Once again I will say it and then it will be said: others say you should only go into academia if you are interested in research and the life of the mind but I say that you should not go into academia if you are interested in these things. You should go to graduate school if funded at a nice place, yes, but you should not be a professor unless you get a good job right away. And good jobs are at state flagships, research extensive institutions within reach of large cities, that have Ph.D. programs in all your fields.
There are no other good academic jobs but there are many other things you can do with a Ph.D. You should never, as I did, accept a job you know you will not like, or renounce other things for the sake of other peoples’ need to say you are a professor. This is tantamount to suicide and having done it is why I want to commit suicide. This would not be a radical act, it would just be the last touch on a murder job begun long ago.
However, I am turning into one of those people I could not be when I was younger — those people who say they live in a wasteland but “have their work.” I was horrified at the degree of resignation this statement evinced the first time I heard it but in retrospect I realize it was not even a true statement: the person who said it was not in a wasteland but was at a major research institution with a very good library, and also had many personal resources with which to withstand the cold.
I have a more ascetic life than that, although asceticism is not my inclination. Yet there is value in having one’s work and that was the main thing I renounced in Reeducation, and that made me so sad; not being allowed to acquire a different work made me even sadder, but I am taking back my old work. It is said one is not to look back, but only ahead; to take up my old work means looking back, though, and that is why it feels traumatic. I had forgotten today that I had made a decision — well, not made a decision, but come to a realization that it is now within my power to suffer less than I do. I might make a resolution, as it is the last night of the year, not to forget this.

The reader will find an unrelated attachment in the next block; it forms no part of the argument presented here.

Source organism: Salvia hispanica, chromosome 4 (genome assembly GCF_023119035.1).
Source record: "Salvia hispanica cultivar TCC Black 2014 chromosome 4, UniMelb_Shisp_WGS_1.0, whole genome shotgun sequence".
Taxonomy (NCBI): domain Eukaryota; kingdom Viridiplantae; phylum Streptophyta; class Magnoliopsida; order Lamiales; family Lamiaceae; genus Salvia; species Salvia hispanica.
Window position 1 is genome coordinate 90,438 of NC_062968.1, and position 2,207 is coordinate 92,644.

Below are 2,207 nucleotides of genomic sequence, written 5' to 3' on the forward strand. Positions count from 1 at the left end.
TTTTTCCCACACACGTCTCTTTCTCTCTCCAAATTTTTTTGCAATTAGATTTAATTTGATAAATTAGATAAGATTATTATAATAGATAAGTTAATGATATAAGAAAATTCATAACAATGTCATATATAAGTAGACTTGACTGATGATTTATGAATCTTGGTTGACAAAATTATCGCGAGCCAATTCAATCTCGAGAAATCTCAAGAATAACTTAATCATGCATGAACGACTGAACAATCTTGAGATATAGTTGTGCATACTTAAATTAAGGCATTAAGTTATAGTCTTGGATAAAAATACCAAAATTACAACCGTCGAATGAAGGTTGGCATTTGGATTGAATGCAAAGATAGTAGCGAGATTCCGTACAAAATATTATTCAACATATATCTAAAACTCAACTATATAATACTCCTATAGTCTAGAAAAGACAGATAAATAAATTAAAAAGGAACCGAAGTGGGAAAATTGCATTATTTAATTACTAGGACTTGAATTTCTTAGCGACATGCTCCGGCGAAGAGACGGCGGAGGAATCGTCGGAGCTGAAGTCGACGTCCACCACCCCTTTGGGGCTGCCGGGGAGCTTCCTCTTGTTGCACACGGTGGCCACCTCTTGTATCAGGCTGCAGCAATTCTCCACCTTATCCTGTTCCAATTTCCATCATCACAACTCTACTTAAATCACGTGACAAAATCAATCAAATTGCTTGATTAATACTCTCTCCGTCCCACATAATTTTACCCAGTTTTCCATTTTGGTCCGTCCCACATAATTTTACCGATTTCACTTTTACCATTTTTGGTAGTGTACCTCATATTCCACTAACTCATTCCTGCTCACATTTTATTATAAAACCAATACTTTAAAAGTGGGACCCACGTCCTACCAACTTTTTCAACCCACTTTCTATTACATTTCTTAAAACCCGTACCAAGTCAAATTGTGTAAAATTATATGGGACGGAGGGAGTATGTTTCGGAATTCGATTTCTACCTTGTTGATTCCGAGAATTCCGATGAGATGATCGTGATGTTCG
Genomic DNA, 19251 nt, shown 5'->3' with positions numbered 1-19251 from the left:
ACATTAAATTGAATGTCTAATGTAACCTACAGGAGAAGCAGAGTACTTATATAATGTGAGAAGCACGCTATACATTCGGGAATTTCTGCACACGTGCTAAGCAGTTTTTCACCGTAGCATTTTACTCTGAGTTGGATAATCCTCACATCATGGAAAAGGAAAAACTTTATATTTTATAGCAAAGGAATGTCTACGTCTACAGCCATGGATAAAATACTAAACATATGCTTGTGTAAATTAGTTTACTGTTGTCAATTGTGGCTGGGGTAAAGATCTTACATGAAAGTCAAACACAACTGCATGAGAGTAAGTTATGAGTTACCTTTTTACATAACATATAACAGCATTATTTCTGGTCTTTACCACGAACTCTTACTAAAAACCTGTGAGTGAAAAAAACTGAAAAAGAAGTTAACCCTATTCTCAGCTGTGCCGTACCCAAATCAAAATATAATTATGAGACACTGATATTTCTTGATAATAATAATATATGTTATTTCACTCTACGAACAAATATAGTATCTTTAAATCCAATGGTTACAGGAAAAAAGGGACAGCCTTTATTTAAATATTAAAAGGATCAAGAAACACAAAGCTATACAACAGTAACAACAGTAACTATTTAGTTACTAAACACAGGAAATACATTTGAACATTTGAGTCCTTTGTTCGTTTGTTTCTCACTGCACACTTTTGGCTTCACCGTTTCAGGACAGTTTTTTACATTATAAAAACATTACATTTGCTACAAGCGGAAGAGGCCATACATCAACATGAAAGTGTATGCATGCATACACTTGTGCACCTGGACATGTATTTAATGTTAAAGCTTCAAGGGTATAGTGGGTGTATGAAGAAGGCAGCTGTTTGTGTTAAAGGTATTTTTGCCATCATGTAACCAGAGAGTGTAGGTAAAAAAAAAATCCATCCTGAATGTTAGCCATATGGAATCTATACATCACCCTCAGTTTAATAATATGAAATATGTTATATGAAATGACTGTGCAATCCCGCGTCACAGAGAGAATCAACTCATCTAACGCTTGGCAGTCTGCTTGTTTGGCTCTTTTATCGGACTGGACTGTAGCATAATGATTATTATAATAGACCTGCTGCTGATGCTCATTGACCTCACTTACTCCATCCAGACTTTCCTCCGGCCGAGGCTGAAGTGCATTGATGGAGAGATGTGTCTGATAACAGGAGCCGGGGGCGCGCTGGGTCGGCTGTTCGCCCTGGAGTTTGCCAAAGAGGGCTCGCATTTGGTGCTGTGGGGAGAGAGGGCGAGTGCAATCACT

I have to review this book and I do not like it. Everyone else does, which is a problem. Am I misanthropic? The book is liked, it seems, for every reason except poetry. I read some translations to Spanish of it and the poems were prettier, as many things are in Spanish, but there is no use of language and no perception in the text that strikes me as new. Another problem is that in English, it reads to me as a depiction of Mexican life as exotic. Reading them I feel like a South American groaning at the ways gringos stereotype us and the Americanization of certain Mexicans, and am embarrassed by this because in fact the writer is the Mexican immigrant and I am the Anglo. My review copy came already marked up by the journal editor who liked a number of images I find particularly awkward; I feel ungenerous since he is the creative writing professor, not I. But I have read a great deal of poetry in my life and I do not like this book.
I took two academic books with me to visit the Emeritus Professor last week and he read them, too. I like one of them quite a lot and I appreciate some of the insights and also facts contained in the other. The Emeritus Professor was far more critical and this was interesting. Let us see what you think of our comments.